100+ shades of geoparticipation

2 min read

Map-based consultations can support all types of urban planning policies from the neighbourhood to the metropolitan level. It is now totally cliché to say that good design and evaluation are essential for effective public participation to work in spatial planning. Because it is true! And professionals agree on at least one thing: it takes a lot of effort.

Together with geoparticipation expert Jirka Panek (Associate Professor at Palacký University in Olomouc, Czech Republic), I was honoured to co-deliver the first webinar of the international Participatory Mapping Network. The illustrious network was founded by industry-leaders Christopher Raymond, Marketta Kyttä and Nora Fagerholm, and in memory of the profusive work by the late Greg Brown, one of the most acclaimed participatory mapping experts who largely shaped the field, if not created it.

You can access the webinar recording here or directly on YouTube.

Below are a few highlights with some slides.

Featured image: map-based consultation at Palaiseau, Greater Paris, using Carticipe-Debatomap. Web snapshot image courtesy of Repérage urbain (2022).

The webinar looks into different approaches to geoparticipation in urban planning, and how to design and assess its effectiveness. This includes traditional models such as Arnstein’s Ladder of Participation and the IAP2 Spectrum of Public Participation, as well as more recent benchmarking indicators produced by community engagement professionals in France, among others. This also includes Lita Akmentina’s ‘Spectrum of Blended Participation‘, which echoes with Nabatchi’s ‘Modified Spectrum of Public Participation‘, because it considers information flow alongside levels of participation, and examples of hybrid participatory methods that fit each level.

The view from France – a glance at the collaborative work of the French institute of community engagement professionals (ICPC) to evaluate public participation, and public consultancy agency Cerema’s own guidance for an internal evaluation of participatory processes.

The webinar also covers the main findings of a joint paper published in November 2021 entitled ‘Between consultation and collaboration‘ that argues that geoparticipation might perform best at involving participants rather than delegating power to them, not to mention simply informing them about what’s going on where live and work. This said, information is seen as key building block of meaningful engagement rather than a low-hanging fruit. Civic Tech companies constantly remind their clients that communicating is not engaging. But, as we’ve observed, there cannot be any effective engagement without high quality information.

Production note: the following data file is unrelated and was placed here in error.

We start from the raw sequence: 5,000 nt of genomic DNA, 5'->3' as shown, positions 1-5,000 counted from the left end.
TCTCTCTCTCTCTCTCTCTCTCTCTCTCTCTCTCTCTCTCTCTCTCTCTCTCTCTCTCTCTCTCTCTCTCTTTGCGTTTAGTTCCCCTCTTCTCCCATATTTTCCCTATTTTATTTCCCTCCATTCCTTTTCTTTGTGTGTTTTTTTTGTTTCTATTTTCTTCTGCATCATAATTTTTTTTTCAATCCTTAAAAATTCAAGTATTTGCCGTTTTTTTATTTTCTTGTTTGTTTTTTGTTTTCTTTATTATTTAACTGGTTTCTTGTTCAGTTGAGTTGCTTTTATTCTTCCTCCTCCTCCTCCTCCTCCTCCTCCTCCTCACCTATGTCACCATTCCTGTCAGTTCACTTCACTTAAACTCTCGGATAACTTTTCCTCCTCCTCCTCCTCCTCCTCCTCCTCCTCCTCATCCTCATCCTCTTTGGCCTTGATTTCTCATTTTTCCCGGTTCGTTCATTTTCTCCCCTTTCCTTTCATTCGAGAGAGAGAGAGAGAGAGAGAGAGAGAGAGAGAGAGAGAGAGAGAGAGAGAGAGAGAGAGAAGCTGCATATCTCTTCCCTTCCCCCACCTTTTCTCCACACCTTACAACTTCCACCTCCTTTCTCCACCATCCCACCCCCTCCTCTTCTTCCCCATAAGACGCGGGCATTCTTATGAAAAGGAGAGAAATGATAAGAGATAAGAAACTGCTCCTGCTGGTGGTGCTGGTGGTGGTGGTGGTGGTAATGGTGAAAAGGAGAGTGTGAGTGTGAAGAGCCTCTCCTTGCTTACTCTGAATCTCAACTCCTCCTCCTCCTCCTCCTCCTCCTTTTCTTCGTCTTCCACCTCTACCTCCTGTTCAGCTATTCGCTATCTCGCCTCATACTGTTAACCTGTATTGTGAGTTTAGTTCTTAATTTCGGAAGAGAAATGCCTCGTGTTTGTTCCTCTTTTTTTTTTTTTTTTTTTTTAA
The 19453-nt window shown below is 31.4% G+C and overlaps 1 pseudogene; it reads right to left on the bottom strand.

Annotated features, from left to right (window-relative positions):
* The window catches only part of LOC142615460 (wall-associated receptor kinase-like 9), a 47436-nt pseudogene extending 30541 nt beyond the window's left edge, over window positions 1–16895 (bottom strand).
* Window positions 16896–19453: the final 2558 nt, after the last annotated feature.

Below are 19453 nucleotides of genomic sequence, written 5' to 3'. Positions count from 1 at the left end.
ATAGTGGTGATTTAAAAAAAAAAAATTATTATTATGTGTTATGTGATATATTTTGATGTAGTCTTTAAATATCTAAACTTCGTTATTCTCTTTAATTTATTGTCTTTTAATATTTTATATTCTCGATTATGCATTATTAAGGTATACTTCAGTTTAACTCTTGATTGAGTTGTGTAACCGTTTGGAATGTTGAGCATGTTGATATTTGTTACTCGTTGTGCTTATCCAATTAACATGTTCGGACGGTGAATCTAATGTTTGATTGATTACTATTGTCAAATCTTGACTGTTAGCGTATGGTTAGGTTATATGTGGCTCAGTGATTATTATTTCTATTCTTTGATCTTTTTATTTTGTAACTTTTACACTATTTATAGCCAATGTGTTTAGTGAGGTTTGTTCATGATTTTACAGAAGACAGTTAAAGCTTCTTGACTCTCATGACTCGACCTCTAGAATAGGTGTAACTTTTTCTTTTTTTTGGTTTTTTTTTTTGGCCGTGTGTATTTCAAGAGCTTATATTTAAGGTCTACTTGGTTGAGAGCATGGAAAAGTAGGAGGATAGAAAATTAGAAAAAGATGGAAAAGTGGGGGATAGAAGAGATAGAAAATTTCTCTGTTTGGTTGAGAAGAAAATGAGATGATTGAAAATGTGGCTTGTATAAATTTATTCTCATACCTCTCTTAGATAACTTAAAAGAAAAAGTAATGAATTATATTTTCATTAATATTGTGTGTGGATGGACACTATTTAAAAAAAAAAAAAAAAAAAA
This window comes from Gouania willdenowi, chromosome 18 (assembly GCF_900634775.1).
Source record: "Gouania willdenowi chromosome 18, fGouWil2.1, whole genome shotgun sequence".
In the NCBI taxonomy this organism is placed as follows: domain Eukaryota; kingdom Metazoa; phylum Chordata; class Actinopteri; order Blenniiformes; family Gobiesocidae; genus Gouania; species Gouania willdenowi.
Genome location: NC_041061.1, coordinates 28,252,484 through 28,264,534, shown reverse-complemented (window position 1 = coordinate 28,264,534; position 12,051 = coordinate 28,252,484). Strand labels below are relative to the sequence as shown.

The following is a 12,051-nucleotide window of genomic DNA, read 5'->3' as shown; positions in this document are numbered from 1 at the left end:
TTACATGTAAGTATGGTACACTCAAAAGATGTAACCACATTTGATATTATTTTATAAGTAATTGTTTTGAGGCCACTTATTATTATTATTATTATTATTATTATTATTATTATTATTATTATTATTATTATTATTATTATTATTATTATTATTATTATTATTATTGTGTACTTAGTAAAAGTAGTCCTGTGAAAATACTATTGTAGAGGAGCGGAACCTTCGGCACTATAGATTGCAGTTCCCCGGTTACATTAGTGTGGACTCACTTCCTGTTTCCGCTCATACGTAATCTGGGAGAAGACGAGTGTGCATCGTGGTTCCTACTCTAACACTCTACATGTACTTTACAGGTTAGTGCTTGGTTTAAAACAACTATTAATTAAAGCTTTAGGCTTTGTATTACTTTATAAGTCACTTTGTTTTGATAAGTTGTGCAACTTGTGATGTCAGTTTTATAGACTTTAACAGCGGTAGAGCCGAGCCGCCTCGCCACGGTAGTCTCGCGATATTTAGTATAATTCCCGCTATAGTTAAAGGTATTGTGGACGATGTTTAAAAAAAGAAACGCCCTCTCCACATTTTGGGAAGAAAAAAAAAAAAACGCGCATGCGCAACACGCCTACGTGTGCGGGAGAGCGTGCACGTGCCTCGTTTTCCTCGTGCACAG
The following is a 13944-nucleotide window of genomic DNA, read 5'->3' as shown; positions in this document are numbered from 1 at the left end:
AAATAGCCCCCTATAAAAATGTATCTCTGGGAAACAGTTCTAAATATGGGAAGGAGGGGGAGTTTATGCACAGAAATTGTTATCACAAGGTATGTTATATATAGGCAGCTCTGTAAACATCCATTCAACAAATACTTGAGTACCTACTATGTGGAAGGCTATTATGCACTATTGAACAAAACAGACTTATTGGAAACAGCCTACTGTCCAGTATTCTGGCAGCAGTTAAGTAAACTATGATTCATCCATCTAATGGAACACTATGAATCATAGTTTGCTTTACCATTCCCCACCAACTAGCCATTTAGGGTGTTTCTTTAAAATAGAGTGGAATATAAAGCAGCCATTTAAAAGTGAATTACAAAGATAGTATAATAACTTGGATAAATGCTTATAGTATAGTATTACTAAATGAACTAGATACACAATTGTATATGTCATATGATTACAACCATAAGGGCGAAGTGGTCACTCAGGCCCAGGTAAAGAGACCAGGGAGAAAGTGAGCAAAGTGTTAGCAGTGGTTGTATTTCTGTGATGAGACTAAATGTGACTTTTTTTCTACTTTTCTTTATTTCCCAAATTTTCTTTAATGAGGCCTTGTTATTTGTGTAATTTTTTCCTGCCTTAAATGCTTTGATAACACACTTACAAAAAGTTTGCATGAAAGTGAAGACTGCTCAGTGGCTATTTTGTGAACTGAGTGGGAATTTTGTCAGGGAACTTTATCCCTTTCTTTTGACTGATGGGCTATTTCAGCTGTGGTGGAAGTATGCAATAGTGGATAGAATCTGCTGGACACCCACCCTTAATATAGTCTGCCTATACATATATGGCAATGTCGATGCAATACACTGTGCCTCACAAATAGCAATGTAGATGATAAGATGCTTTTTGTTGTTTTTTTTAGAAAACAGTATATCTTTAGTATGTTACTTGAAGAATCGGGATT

In essence, the most progressive forms of geoparticipation we have identified are hybrid (both in-person and web-based), which has also been termed ‘blended’ or ‘phygital’ engagement by consultants and academics alike. At their best, analog and digital forms of geoparticipation are not simply concurrent (both at the same time) or sequential (one after the other), but they shape and (re)define each other almost synchronously as people engage with those methods. Online geoparticipation platforms can also be used conveniently to display and store the input from physical participation (e.g. workshops, charrettes, stalls, field visits with residents) for transparency, consistency and also simplify comprehensive data analysis of all contributions by participants. Data can therefore be conveniently analysed while public consultation is taking place, or to synthesise the sum of all contributions when all stages of consultations have closed.

Going forward, future experimentation and upscaling could promise to deliver fully ‘phygital’ engagement in seamless ways wherever appropriate, for example through public-private-people (4P) partnerships funded by green finance to retrofit and futureproof neighbourhoods at scale. We also need to go beyond data in order to understand it fully and leverage its full value for planning. Toward this end, one must heed pending challenges in town planning systems around the world, primarily of keeping data always fresh and salient to inform placemaking processes, improving agility in plan-making and development management, and optimising workflow integration rather than focusing on impressive / fully immersive new technologies. Simply put, the participatory planning revolution will not (just) be digitised.

Blended (geo)participation for the 21st century – leveraging the best of data and participatory planning in all circumstances.

Enjoy the full recording!

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